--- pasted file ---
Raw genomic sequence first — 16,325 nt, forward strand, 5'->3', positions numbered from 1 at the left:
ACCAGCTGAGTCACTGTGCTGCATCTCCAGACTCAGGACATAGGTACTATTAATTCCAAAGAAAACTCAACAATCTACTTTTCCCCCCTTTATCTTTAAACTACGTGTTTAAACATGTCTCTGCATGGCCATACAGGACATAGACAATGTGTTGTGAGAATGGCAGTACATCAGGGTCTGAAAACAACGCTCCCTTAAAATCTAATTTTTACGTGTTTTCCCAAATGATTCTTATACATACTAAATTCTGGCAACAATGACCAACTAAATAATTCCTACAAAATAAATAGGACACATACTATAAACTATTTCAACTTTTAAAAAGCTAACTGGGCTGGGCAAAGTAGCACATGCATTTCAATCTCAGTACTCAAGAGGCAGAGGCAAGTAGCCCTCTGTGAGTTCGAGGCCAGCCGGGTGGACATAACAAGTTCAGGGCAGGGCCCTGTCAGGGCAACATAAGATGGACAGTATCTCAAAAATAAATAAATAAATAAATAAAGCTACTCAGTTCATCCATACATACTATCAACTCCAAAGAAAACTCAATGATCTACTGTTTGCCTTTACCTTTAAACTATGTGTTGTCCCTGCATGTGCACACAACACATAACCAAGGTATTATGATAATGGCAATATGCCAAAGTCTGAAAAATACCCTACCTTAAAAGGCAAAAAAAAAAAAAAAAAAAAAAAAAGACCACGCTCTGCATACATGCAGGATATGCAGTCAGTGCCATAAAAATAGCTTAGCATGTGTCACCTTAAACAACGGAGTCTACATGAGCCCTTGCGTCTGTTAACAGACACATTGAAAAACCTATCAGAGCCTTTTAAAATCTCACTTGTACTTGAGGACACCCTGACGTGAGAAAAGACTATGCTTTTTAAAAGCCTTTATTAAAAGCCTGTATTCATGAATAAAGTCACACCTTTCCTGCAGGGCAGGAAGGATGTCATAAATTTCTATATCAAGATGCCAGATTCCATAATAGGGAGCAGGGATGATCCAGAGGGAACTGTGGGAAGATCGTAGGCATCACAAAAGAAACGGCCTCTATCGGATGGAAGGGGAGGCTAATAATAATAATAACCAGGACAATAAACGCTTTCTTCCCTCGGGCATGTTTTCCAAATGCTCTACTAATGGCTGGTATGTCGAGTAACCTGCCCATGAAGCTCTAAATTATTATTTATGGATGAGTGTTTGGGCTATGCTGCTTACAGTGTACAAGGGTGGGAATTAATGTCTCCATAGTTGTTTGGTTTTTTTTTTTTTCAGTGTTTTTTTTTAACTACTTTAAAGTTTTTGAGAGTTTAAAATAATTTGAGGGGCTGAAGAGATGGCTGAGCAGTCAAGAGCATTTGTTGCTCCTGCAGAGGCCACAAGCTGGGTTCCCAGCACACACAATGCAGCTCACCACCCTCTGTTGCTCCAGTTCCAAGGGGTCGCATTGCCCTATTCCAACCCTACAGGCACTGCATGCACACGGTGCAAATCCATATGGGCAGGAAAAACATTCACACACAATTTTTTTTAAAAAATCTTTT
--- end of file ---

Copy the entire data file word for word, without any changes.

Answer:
Raw genomic sequence first — 16,325 nt, forward strand, 5'->3', positions numbered from 1 at the left:
ACCAGCTGAGTCACTGTGCTGCATCTCCAGACTCAGGACATAGGTACTATTAATTCCAAAGAAAACTCAACAATCTACTTTTCCCCCCTTTATCTTTAAACTACGTGTTTAAACATGTCTCTGCATGGCCATACAGGACATAGACAATGTGTTGTGAGAATGGCAGTACATCAGGGTCTGAAAACAACGCTCCCTTAAAATCTAATTTTTACGTGTTTTCCCAAATGATTCTTATACATACTAAATTCTGGCAACAATGACCAACTAAATAATTCCTACAAAATAAATAGGACACATACTATAAACTATTTCAACTTTTAAAAAGCTAACTGGGCTGGGCAAAGTAGCACATGCATTTCAATCTCAGTACTCAAGAGGCAGAGGCAAGTAGCCCTCTGTGAGTTCGAGGCCAGCCGGGTGGACATAACAAGTTCAGGGCAGGGCCCTGTCAGGGCAACATAAGATGGACAGTATCTCAAAAATAAATAAATAAATAAATAAAGCTACTCAGTTCATCCATACATACTATCAACTCCAAAGAAAACTCAATGATCTACTGTTTGCCTTTACCTTTAAACTATGTGTTGTCCCTGCATGTGCACACAACACATAACCAAGGTATTATGATAATGGCAATATGCCAAAGTCTGAAAAATACCCTACCTTAAAAGGCAAAAAAAAAAAAAAAAAAAAAAAAAGACCACGCTCTGCATACATGCAGGATATGCAGTCAGTGCCATAAAAATAGCTTAGCATGTGTCACCTTAAACAACGGAGTCTACATGAGCCCTTGCGTCTGTTAACAGACACATTGAAAAACCTATCAGAGCCTTTTAAAATCTCACTTGTACTTGAGGACACCCTGACGTGAGAAAAGACTATGCTTTTTAAAAGCCTTTATTAAAAGCCTGTATTCATGAATAAAGTCACACCTTTCCTGCAGGGCAGGAAGGATGTCATAAATTTCTATATCAAGATGCCAGATTCCATAATAGGGAGCAGGGATGATCCAGAGGGAACTGTGGGAAGATCGTAGGCATCACAAAAGAAACGGCCTCTATCGGATGGAAGGGGAGGCTAATAATAATAATAACCAGGACAATAAACGCTTTCTTCCCTCGGGCATGTTTTCCAAATGCTCTACTAATGGCTGGTATGTCGAGTAACCTGCCCATGAAGCTCTAAATTATTATTTATGGATGAGTGTTTGGGCTATGCTGCTTACAGTGTACAAGGGTGGGAATTAATGTCTCCATAGTTGTTTGGTTTTTTTTTTTTTCAGTGTTTTTTTTTAACTACTTTAAAGTTTTTGAGAGTTTAAAATAATTTGAGGGGCTGAAGAGATGGCTGAGCAGTCAAGAGCATTTGTTGCTCCTGCAGAGGCCACAAGCTGGGTTCCCAGCACACACAATGCAGCTCACCACCCTCTGTTGCTCCAGTTCCAAGGGGTCGCATTGCCCTATTCCAACCCTACAGGCACTGCATGCACACGGTGCAAATCCATATGGGCAGGAAAAACATTCACACACAATTTTTTTTAAAAAATCTTTT